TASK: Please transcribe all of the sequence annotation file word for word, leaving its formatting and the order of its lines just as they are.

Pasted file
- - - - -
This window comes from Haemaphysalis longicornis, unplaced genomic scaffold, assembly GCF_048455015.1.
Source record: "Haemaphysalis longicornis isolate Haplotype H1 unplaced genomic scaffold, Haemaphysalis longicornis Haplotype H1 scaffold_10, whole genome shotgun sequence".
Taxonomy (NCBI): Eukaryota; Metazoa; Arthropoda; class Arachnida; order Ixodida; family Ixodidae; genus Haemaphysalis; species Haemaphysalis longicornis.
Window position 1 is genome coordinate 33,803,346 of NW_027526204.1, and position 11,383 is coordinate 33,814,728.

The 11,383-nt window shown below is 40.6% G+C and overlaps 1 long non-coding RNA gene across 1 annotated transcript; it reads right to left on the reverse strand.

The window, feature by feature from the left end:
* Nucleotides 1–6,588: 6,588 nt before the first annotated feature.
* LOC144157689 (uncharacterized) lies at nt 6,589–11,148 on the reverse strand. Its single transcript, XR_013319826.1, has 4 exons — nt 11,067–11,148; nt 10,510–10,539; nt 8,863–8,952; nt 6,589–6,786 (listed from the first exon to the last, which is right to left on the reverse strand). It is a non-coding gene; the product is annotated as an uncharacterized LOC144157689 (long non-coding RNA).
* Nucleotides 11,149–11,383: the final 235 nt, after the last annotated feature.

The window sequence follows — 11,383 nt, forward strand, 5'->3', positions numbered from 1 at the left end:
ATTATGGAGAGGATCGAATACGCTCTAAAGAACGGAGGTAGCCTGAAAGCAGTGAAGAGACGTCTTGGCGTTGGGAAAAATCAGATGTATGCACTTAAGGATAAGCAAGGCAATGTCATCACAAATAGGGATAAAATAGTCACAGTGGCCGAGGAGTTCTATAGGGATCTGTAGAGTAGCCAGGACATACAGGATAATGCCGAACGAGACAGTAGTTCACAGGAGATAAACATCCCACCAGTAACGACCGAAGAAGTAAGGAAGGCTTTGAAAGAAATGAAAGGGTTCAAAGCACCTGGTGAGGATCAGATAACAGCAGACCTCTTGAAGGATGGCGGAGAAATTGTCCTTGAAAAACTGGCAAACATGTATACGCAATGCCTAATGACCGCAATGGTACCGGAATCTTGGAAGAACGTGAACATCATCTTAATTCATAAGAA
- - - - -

This window comes from Haemaphysalis longicornis, unplaced genomic scaffold, assembly GCF_048455015.1.
Source record: "Haemaphysalis longicornis isolate Haplotype H1 unplaced genomic scaffold, Haemaphysalis longicornis Haplotype H1 scaffold_10, whole genome shotgun sequence".
Taxonomy (NCBI): Eukaryota; Metazoa; Arthropoda; class Arachnida; order Ixodida; family Ixodidae; genus Haemaphysalis; species Haemaphysalis longicornis.
Window position 1 is genome coordinate 33,803,346 of NW_027526204.1, and position 11,383 is coordinate 33,814,728.

The 11,383-nt window shown below is 40.6% G+C and overlaps 1 long non-coding RNA gene across 1 annotated transcript; it reads right to left on the reverse strand.

The window, feature by feature from the left end:
* Nucleotides 1–6,588: 6,588 nt before the first annotated feature.
* LOC144157689 (uncharacterized) lies at nt 6,589–11,148 on the reverse strand. Its single transcript, XR_013319826.1, has 4 exons — nt 11,067–11,148; nt 10,510–10,539; nt 8,863–8,952; nt 6,589–6,786 (listed from the first exon to the last, which is right to left on the reverse strand). It is a non-coding gene; the product is annotated as an uncharacterized LOC144157689 (long non-coding RNA).
* Nucleotides 11,149–11,383: the final 235 nt, after the last annotated feature.

The window sequence follows — 11,383 nt, forward strand, 5'->3', positions numbered from 1 at the left end:
ATTATGGAGAGGATCGAATACGCTCTAAAGAACGGAGGTAGCCTGAAAGCAGTGAAGAGACGTCTTGGCGTTGGGAAAAATCAGATGTATGCACTTAAGGATAAGCAAGGCAATGTCATCACAAATAGGGATAAAATAGTCACAGTGGCCGAGGAGTTCTATAGGGATCTGTAGAGTAGCCAGGACATACAGGATAATGCCGAACGAGACAGTAGTTCACAGGAGATAAACATCCCACCAGTAACGACCGAAGAAGTAAGGAAGGCTTTGAAAGAAATGAAAGGGTTCAAAGCACCTGGTGAGGATCAGATAACAGCAGACCTCTTGAAGGATGGCGGAGAAATTGTCCTTGAAAAACTGGCAAACATGTATACGCAATGCCTAATGACCGCAATGGTACCGGAATCTTGGAAGAACGTGAACATCATCTTAATTCATAAGAA